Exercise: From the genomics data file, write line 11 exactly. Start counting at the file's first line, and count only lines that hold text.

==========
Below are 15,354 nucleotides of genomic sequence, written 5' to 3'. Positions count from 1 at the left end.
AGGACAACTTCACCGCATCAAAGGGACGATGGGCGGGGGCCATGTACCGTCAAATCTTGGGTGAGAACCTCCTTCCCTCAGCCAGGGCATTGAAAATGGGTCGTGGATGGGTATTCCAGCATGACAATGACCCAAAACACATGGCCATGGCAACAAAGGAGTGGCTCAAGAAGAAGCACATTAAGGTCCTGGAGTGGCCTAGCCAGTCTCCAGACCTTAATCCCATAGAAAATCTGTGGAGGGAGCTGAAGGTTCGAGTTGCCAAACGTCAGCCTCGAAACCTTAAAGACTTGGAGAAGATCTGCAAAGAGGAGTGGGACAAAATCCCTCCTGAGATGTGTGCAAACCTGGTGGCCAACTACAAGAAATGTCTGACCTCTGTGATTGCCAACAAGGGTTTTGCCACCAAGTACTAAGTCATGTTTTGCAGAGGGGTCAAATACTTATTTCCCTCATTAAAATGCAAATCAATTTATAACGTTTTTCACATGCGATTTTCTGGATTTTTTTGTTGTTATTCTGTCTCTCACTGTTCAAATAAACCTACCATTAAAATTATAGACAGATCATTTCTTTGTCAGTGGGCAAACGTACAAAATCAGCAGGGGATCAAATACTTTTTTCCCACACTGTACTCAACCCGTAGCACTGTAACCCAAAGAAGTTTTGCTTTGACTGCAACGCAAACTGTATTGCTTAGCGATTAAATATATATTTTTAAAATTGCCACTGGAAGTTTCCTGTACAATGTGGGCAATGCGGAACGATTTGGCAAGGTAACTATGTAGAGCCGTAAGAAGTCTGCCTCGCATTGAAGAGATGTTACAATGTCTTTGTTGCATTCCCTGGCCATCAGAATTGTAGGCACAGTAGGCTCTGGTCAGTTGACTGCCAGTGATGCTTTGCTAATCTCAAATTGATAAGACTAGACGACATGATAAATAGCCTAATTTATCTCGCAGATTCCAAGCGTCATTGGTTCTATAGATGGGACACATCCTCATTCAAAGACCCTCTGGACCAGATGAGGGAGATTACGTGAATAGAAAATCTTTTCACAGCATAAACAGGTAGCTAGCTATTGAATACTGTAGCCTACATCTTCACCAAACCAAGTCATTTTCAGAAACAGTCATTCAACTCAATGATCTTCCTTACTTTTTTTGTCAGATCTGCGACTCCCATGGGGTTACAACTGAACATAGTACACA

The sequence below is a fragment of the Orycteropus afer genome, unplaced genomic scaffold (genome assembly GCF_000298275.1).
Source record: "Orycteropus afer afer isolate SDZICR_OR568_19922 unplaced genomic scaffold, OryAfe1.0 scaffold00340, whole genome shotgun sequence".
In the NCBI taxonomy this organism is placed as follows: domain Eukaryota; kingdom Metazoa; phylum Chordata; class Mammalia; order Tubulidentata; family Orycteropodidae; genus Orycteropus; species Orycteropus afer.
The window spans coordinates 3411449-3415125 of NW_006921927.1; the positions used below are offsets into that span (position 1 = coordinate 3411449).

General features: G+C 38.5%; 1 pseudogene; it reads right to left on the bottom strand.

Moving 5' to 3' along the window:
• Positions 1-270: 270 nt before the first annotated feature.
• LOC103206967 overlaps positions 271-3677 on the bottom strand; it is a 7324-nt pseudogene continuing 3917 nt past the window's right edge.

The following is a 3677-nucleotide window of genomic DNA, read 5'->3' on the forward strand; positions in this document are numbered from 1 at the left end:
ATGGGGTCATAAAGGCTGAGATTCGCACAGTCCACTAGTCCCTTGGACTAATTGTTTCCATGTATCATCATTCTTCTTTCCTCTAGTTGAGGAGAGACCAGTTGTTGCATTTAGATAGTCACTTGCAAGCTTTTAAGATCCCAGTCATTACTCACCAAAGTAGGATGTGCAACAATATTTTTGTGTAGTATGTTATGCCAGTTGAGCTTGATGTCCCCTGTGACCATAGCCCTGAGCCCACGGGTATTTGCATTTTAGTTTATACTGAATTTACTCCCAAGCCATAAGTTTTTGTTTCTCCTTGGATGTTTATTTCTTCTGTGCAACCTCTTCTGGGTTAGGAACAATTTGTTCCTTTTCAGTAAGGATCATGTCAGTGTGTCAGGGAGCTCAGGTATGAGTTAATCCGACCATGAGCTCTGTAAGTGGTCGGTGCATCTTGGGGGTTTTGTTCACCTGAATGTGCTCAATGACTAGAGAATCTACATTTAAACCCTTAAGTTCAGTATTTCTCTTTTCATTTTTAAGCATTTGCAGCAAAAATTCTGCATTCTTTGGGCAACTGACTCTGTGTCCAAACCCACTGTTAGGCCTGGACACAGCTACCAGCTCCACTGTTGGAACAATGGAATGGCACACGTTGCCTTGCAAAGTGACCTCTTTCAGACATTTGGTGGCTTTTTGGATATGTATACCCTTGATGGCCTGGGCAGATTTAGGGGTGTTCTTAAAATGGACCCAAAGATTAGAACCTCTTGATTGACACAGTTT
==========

The following is a 3677-nucleotide window of genomic DNA, read 5'->3' on the forward strand; positions in this document are numbered from 1 at the left end: